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Dental Health

Proper dental care for your pet is critical to their health and ensures that they lead a happy, active life. Without dental attention, plaque builds up on the teeth and turns into tartar, or calculus. These areas grow bacteria and eat away at the teeth and gums. As a result, animals suffer from halitosis, periodontal disease, oral pain and tooth loss. The American Veterinary Dental Society reports that 80 percent of dogs and 70 percent of cats show signs of oral disease by age three. Periodontal disease is the #1 diagnosed disease in animals and can lead to a host of other problems as infected mouths shed bacteria into an animal’s bloodstream. While the body is good at dealing with bacteria, it stresses the immune system and, in the longer term, can lead to heart, lung and kidney disease, liver problems, or removal of most of the teeth. Gum disease can be prevented through proper dental care.

What is Periodontal Disease? Periodontal disease is an infection of the tissue surrounding the teeth. Initially, it starts as a bacterial film called plaque that attaches to the teeth. When the bacteria die, they become calcified by calcium in saliva and form a hard substance called tartar or calculus. Without dental cleaning, plaque can lead to gingivitis, an inflammation of the gums causing them to bleed easily. In the final stages of periodontal disease, the gum tissue is destroyed, the bony tooth socket erodes, and the tooth becomes loose. This is a very painful process for your four-legged friend, but these problems can be averted before they even start.

How to Identify Dental Disease. Veterinarians can perform a basic oral examination on patients that are awake. However, a short-lasting anesthetic is required in order to provide a complete and thorough examination as well as dental cleanings. Signs indicating dental disease include the following:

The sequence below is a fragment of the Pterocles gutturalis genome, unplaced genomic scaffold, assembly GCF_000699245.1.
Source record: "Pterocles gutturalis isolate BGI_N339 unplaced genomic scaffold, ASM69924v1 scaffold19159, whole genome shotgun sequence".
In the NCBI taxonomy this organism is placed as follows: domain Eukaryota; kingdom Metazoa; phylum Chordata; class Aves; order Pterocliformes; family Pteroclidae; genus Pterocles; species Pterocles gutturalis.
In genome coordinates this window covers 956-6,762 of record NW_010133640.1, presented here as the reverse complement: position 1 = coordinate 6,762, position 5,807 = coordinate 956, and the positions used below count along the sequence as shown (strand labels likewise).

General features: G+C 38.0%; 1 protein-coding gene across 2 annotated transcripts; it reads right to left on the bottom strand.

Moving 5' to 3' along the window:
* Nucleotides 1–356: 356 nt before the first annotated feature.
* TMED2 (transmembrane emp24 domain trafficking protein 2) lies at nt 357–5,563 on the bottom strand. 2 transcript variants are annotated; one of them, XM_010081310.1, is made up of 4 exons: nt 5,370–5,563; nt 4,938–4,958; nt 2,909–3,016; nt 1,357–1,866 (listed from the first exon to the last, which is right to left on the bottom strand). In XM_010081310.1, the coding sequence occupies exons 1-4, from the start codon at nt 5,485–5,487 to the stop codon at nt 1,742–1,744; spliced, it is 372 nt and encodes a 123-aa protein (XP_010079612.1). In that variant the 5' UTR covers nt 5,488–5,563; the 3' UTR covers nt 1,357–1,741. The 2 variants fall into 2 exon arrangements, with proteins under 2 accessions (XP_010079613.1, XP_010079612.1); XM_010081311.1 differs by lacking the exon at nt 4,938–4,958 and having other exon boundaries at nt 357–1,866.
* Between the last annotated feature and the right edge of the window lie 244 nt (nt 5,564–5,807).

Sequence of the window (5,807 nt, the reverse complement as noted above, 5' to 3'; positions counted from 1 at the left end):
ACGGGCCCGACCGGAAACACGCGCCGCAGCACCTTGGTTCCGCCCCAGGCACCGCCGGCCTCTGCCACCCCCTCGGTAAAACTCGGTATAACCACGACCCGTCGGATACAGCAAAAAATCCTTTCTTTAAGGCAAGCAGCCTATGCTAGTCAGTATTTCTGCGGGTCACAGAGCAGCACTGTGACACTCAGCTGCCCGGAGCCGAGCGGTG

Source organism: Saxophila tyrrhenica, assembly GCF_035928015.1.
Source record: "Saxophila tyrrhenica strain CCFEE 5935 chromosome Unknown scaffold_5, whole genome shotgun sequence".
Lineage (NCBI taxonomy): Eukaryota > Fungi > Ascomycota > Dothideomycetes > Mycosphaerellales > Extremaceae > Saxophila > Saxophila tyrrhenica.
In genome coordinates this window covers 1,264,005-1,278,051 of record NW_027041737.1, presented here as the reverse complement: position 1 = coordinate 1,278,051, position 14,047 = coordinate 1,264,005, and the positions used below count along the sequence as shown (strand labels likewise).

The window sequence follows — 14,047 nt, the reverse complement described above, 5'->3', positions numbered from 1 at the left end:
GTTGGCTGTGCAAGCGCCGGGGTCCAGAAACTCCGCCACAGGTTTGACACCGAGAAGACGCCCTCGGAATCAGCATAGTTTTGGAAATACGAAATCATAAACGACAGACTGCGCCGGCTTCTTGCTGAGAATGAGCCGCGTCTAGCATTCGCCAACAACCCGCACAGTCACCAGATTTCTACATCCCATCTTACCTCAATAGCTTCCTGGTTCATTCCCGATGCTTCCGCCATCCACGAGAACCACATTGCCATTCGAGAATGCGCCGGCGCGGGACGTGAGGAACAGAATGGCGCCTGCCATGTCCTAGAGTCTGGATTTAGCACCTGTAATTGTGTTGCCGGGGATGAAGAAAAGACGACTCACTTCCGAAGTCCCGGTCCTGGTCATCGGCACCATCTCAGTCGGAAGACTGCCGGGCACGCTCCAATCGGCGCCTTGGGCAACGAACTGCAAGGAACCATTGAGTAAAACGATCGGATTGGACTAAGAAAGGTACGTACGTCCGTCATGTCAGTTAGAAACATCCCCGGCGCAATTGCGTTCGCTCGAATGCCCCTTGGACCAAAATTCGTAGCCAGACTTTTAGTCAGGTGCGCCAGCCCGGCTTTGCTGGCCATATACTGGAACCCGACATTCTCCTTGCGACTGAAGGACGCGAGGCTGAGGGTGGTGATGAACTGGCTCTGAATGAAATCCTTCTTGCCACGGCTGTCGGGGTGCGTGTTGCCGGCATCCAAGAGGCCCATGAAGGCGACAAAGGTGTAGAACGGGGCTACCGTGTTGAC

• Halitosis (bad breath)
  • Reluctance to chew or crying out when chewing
  • Increased salivation
  • Red or puffy gums
  • Bleeding gums
  • Tartar/Calculus (hard coating on teeth that is usually brown or yellow)
  • Missing or loose teeth

Preventing Dental Disease in Pets: There are several things you can do to help keep your pet’s teeth in good shape. Bayside recommends regular oral examinations and dental cleanings, under general anesthesia, for all adult dogs and cats. AAHA recommends these procedures at least annually starting at one year of age for cats and small-breed dogs, and at two years of age for large-breed dogs. The following are steps pet owners can take to keep their pets healthy.

Brush their teeth. Use a “finger brush” or special toothbrush designed for use on dogs or cats. Never brush your pet’s teeth with human toothpaste because it can make them sick. Use special enzymatic toothpaste made for animals.

Use an oral rinse. Special rinses can be purchased that are sprayed on a pet’s teeth and help prevent dental disease.

Give your pet special dental food and treats. Studies show that hard kibbles are slightly better at keeping plaque from accumulating on teeth. There are also a variety of specially formulated diets and treats for cats and dogs that help prevent dental disease. Avoid real bones for dogs because they not only can they lead to gastrointestinal upset, but also they can cause tooth fractures.

Professional dental cleaning. Professional dental cleaning by your veterinarian is the most effective way to clean your pet’s teeth and ensure that they remain healthy. During the procedure, your pet’s teeth and gums will be examined closely for problems, teeth will then be scaled and polished, and problem teeth will be extracted. Because of the extensive nature of the procedure, it requires general anesthesia.

Pets can live longer, healthier lives if oral health care is managed and maintained throughout their lives. Talk to Bayside about developing a dental care plan for your companion.